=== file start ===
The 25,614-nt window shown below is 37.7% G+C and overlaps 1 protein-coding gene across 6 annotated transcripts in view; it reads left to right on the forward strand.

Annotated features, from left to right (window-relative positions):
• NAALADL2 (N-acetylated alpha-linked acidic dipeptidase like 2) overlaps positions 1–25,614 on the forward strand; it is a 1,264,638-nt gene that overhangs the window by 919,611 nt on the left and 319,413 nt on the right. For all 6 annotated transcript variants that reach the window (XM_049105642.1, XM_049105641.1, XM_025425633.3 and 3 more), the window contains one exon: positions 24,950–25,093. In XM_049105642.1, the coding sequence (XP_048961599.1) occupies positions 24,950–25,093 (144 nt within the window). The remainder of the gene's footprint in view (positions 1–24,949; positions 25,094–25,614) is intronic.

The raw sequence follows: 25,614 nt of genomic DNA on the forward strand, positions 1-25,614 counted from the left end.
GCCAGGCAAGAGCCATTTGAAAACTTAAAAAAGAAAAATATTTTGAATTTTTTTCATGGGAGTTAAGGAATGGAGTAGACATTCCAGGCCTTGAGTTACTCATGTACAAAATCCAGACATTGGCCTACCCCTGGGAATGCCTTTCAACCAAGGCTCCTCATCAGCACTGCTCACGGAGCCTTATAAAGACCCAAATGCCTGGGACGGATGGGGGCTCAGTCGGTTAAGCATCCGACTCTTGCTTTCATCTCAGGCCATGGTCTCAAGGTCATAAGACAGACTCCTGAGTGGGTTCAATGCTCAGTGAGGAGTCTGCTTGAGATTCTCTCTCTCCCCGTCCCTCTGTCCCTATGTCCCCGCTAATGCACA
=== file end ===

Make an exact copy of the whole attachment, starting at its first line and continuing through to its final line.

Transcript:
The 25,614-nt window shown below is 37.7% G+C and overlaps 1 protein-coding gene across 6 annotated transcripts in view; it reads left to right on the forward strand.

Annotated features, from left to right (window-relative positions):
• NAALADL2 (N-acetylated alpha-linked acidic dipeptidase like 2) overlaps positions 1–25,614 on the forward strand; it is a 1,264,638-nt gene that overhangs the window by 919,611 nt on the left and 319,413 nt on the right. For all 6 annotated transcript variants that reach the window (XM_049105642.1, XM_049105641.1, XM_025425633.3 and 3 more), the window contains one exon: positions 24,950–25,093. In XM_049105642.1, the coding sequence (XP_048961599.1) occupies positions 24,950–25,093 (144 nt within the window). The remainder of the gene's footprint in view (positions 1–24,949; positions 25,094–25,614) is intronic.

The raw sequence follows: 25,614 nt of genomic DNA on the forward strand, positions 1-25,614 counted from the left end.
GCCAGGCAAGAGCCATTTGAAAACTTAAAAAAGAAAAATATTTTGAATTTTTTTCATGGGAGTTAAGGAATGGAGTAGACATTCCAGGCCTTGAGTTACTCATGTACAAAATCCAGACATTGGCCTACCCCTGGGAATGCCTTTCAACCAAGGCTCCTCATCAGCACTGCTCACGGAGCCTTATAAAGACCCAAATGCCTGGGACGGATGGGGGCTCAGTCGGTTAAGCATCCGACTCTTGCTTTCATCTCAGGCCATGGTCTCAAGGTCATAAGACAGACTCCTGAGTGGGTTCAATGCTCAGTGAGGAGTCTGCTTGAGATTCTCTCTCTCCCCGTCCCTCTGTCCCTATGTCCCCGCTAATGCACA